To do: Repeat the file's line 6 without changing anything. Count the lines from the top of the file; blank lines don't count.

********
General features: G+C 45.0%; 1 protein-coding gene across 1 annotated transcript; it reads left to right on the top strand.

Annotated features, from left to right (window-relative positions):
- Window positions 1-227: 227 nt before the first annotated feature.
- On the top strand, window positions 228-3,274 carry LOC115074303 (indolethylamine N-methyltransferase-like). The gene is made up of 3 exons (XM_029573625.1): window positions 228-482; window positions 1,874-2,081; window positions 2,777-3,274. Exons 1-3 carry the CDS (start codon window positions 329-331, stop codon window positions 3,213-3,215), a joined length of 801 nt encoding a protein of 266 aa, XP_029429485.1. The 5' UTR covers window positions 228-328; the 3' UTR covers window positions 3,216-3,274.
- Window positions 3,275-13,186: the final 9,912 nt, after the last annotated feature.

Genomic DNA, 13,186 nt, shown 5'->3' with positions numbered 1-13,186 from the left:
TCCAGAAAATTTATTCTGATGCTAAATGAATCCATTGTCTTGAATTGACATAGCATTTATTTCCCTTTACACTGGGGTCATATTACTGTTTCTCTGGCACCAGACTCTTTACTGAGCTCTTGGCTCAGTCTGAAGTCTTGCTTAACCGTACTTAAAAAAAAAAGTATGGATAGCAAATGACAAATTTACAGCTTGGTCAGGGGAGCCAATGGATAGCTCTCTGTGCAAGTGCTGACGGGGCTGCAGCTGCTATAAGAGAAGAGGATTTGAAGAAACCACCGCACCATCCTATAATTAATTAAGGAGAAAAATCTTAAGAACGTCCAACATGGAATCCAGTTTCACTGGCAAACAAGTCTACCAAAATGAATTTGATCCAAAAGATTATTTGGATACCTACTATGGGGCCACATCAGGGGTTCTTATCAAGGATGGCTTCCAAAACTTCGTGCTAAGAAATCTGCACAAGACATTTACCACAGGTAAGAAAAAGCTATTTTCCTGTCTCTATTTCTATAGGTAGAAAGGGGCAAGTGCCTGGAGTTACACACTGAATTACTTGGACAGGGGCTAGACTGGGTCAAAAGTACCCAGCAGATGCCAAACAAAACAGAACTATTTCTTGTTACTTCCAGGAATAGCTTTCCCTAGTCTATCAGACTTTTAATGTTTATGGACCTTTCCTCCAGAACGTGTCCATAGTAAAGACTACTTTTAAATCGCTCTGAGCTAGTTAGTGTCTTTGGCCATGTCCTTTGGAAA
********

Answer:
Genomic DNA, 13,186 nt, shown 5'->3' with positions numbered 1-13,186 from the left: